14. Amen, brother. When I was young all I wanted to be was older. Seriously, I wanted to be an old lady. Much of that was because of the amount of time I spent with my elders and how wise they seemed in comparison to my young self. They didn’t get that way without tribulations. They got that way by surviving a lifetime of learning from their mistakes (not regrets), both little and big, each one making them a bit more wise. Now that I am approaching middle age 😳, I am proud of all the shit I know…even if some of it was learned the hard way. I mean, you don’t learn to shut off the power BEFORE changing a light fixture until you don’t. 😉 #LessonLearned

    1. Nicely said, and very true. Mistakes make us wiser, and we often don’t get to see those mistakes when we take a look at someone who supposedly “has it all”, do we? We just see the finished product. It’s far too easy to assume perfection in those cases. Ah, assumptions… 🙂

  15. Good stuff Steve! I’ve made tons of mistakes of the years that have been huge financial mistakes, but they are also part of what’s made me who I am today. I highly doubt I’d be worth millions without those early mistakes.

    Thankfully I learned from them, and can now live a wonderful life of financial independence. 🙂

  16. We learn lessons in life. Sometimes they cost us money. #Lifetuition Great post on keeping perspective. Especially for those of us who are shooting for FI.

  17. I think about my financial mistakes a few times and maybe it was a good thing that I experienced it because I wouldn’t learned from it. That’s an interesting point you made if the reverse had happen where you saved from the beginning and if you were more tempted to spend more today. I guess it depends on your personality, if you were raised to be frugal and save you probably wouldn’t be in a position where you want to suddenly start spending just because you have the financial backing.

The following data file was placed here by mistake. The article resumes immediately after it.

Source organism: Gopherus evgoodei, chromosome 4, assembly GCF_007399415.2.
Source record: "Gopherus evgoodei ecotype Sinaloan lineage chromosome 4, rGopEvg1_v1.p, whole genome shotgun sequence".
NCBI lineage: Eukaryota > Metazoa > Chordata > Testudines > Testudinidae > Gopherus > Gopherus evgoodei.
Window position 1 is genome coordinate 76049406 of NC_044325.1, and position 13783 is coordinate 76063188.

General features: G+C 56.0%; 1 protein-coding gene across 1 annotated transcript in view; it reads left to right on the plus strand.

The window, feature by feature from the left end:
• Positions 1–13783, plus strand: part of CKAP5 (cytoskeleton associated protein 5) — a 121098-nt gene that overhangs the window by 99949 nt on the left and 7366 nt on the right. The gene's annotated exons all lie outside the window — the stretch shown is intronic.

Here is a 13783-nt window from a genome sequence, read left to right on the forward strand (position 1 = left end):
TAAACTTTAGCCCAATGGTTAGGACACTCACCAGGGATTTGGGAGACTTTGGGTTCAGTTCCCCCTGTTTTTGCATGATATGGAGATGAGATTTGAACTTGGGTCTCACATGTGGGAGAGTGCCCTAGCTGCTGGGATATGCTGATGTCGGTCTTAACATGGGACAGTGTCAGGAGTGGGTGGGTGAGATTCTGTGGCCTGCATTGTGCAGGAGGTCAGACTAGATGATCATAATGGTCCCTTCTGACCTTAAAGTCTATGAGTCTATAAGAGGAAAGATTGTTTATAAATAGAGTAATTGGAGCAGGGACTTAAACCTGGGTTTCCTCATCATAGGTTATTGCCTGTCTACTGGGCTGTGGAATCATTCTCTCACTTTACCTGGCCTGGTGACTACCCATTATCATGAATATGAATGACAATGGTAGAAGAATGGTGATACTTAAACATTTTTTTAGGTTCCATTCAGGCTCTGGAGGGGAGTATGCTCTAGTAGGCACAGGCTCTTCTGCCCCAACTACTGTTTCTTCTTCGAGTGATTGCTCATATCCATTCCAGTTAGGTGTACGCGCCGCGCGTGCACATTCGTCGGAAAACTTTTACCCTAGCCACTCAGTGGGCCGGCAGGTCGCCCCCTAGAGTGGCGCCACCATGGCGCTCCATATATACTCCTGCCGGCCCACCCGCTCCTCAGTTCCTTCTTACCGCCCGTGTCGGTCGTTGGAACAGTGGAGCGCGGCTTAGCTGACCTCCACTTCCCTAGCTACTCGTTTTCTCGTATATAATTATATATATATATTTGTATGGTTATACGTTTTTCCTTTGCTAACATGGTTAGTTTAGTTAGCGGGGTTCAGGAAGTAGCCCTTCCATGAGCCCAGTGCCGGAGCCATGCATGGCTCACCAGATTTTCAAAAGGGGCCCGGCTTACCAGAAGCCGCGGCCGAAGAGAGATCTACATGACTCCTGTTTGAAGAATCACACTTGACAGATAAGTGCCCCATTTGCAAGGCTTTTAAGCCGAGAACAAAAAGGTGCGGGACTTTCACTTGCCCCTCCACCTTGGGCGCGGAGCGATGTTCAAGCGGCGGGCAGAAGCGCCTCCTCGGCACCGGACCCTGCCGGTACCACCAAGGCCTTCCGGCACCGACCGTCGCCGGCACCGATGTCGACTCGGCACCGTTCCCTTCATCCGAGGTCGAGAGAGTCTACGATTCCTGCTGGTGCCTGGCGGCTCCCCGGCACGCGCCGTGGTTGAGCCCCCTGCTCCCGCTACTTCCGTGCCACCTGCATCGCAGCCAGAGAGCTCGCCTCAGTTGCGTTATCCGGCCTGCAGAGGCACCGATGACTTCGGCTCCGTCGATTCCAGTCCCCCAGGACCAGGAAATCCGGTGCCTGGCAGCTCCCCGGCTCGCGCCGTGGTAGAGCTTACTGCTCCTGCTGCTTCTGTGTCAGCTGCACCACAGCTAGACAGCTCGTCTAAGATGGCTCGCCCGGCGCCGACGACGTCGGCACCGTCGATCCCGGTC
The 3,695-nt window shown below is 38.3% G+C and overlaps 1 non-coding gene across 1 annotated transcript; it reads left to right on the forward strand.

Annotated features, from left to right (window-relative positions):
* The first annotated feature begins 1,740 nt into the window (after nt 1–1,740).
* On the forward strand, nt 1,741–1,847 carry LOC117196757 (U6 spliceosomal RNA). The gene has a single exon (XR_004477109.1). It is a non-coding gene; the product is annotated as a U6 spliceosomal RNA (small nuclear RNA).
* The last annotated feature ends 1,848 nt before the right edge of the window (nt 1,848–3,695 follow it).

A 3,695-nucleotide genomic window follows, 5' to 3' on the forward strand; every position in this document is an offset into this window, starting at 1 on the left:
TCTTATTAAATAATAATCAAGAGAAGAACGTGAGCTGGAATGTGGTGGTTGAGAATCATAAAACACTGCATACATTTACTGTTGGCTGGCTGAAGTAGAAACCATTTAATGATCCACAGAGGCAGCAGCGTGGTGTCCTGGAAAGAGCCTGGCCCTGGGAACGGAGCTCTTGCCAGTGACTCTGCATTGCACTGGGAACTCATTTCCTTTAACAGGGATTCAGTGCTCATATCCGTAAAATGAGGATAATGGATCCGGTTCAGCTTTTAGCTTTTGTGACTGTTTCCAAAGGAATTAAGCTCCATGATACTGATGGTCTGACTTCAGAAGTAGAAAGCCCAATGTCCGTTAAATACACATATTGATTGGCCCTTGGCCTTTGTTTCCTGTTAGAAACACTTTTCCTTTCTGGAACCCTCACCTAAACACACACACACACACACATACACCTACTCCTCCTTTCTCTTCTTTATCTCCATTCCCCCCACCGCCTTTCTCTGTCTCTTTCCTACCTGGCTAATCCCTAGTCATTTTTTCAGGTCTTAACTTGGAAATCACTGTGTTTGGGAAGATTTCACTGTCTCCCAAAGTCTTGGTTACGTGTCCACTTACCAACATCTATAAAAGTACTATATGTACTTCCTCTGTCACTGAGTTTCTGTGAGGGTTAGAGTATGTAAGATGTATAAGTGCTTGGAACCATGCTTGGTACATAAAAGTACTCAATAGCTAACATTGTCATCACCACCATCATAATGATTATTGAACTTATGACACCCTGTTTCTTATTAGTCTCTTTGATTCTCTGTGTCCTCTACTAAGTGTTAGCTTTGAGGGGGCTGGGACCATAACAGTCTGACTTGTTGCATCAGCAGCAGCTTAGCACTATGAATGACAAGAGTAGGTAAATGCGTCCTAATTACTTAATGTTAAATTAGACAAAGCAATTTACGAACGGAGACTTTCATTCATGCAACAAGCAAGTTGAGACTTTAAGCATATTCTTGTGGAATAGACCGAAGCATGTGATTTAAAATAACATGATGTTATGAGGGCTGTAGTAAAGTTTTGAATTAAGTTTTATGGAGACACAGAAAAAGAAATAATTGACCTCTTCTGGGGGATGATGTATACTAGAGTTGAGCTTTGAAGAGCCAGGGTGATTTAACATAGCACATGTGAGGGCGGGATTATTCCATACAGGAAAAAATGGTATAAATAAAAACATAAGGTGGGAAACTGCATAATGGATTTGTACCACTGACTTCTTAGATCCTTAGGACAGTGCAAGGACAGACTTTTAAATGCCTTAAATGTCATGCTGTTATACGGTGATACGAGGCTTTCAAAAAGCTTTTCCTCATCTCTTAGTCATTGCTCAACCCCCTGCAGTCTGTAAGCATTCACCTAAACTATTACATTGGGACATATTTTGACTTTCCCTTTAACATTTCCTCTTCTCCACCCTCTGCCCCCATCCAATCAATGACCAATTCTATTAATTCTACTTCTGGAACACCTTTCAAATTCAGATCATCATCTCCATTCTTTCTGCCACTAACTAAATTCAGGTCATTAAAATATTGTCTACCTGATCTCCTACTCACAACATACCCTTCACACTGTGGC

I was like you where I would go out to eat lunch everyday with co-workers. It’s great that we hang out, experienced the ambiance of the restaurants , enjoyed the food and shoot the breeze with each other. But you learn that it’s killing your wallet and you can find cheaper ways to go to lunch. My company now has complementary breakfast and lunch where I could still sit down and eat with co-workers. The food is alright but it beats going out and spending money on lunch for the most part.

    1. Wow! Your company has free breakfast and lunch!?! I guess that’s just a way to keep everyone in the office longer, but that’s still an excellent perk. Over the course of the year, you’ll save a good deal of money – even if you brought your own lunch. 🙂

  18. This is great! I love it when people show their ass a little bit instead of telling us about everything that went excellent in life.
    A couple of past failures: 1) I too bought an expensive car (a $12,000 USED car to be exact) very young. 2) I have gotten a few traffic tickets in the last few years and as a result my car insurance payments are astronomical. Lucky for me life is merciful and it provides many opportunities for learning. Thanks for making me laugh Steve